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Bacillus

In microbiology, the term bacillus means any rod-shaped microbe (and coccus means a spherical microbe). However, Bacillus (written with a capital letter and italicized) refers to a specific genus of bacteria. The family Bacillaceae are all Gram-positive, rod-shaped bacteria which form endospores, with two main divisions:

Characteristically, Bacillus cultures are Gram-positive when young, but may become Gram-negative as they age. Bacillus species are aerobic, sporulating, rod-shaped bacteria which are ubiquitous in nature. This is a large genus with many members. Here are just a few examples:

Bacillus cereus

B. cereus is an important food-poisoning organism, so we've given it it's very own page.

Bacillus clausii

B. clausii is an alkalitolerant species of bacillus. Alkaliphilic microorganisms are widely distributed in nature, but humans have increased the number of alkaline environments artifically in the last century through the widespread use of concrete, a relatively alkaline substance. Typical of most Bacillus species grown in liquid culture, the cells shown in this video are highly motile (other examples of bacterial motility are shown here). Gram-stained cells: 1 µm wide, 5-10 µm long:

Bacillus halodenitrificans

B. halodenitrificans is a facultatively anaerobic halotolerant (salt-tolerant) denitrifier - i.e. it can obtain energy by reducing nitrate to nitrogen. A broad range of bacteria can carry out this process, but most denitrifying bacteria are Gram-negative, so B. halodenitrificans is somewhat unusual in this respect. Typical of most Bacillus species grown in liquid culture, the cells shown in this video are highly motile (other examples of bacterial motility are shown here). Paired cells in the video are undergoing cell division by binary fission but have not yet completely separated. Gram-stained cells: 1 µm wide, 5-10 µm long:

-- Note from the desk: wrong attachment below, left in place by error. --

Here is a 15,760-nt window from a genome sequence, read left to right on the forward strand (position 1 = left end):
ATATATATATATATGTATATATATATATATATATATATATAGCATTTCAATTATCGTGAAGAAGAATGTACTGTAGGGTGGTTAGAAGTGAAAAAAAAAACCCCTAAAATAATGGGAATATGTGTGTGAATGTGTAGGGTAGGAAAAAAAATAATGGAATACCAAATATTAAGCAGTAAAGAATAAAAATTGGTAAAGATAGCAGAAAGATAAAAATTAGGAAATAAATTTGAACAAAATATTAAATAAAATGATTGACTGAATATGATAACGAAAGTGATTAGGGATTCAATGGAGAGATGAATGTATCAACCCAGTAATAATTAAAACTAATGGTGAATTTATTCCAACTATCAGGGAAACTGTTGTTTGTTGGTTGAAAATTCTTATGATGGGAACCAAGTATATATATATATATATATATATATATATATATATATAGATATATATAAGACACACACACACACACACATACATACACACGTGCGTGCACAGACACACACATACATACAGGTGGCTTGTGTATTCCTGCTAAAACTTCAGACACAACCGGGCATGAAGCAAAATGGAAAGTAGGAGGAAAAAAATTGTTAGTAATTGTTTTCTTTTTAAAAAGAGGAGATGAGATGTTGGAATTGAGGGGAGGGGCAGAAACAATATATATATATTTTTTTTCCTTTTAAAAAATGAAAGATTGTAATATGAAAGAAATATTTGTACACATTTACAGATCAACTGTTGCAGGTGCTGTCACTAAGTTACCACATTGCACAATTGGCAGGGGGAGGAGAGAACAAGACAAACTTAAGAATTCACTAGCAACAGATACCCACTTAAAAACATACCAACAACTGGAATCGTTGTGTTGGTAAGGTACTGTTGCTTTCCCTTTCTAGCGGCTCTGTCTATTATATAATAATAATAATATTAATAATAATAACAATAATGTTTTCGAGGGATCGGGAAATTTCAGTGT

Bacterial endospores are resistant to hostile physical and chemical conditions. Because the spores of many Bacillus species are resistant to heat, radiation, disinfectants, and desiccation, they are difficult to eliminate from medical and pharmaceutical materials and are a frequent cause of contamination. You can see the endospores as bright refractile dots inside the cells in the video of B. halodenitrificans above, but they can be seen more clearly using darkfield microscopy. At the start of this video, Bacillus cereus spores can be seen as the bright, refractile objects seen under phase contrast microscopy. The second part of the video show green spores differentiated from pink vegetative cells by a spore staining procedure:

Spore stainOnly a few genera of bacteria such as Bacillus and Clostridium are capable of forming endospores. These are dormant form of the bacterium that allows it to survive sub-optimal environmental conditions. Spores have a tough outer covering made of keratin and are highly resistant to heat and chemicals. The keratin also resists staining, so specialized procedures are necessary to stain endospores:

- Malachite green stain is forced into the spore by heating the cells.
- Vegetative cells are then decolorized with water and stained pink with safranin counterstain.

Endospores may be located in the middle of the cells (central), at the end (terminal), or between the end and the middle of the cells (subterminal). The endospores themselves may be round or oval.

 


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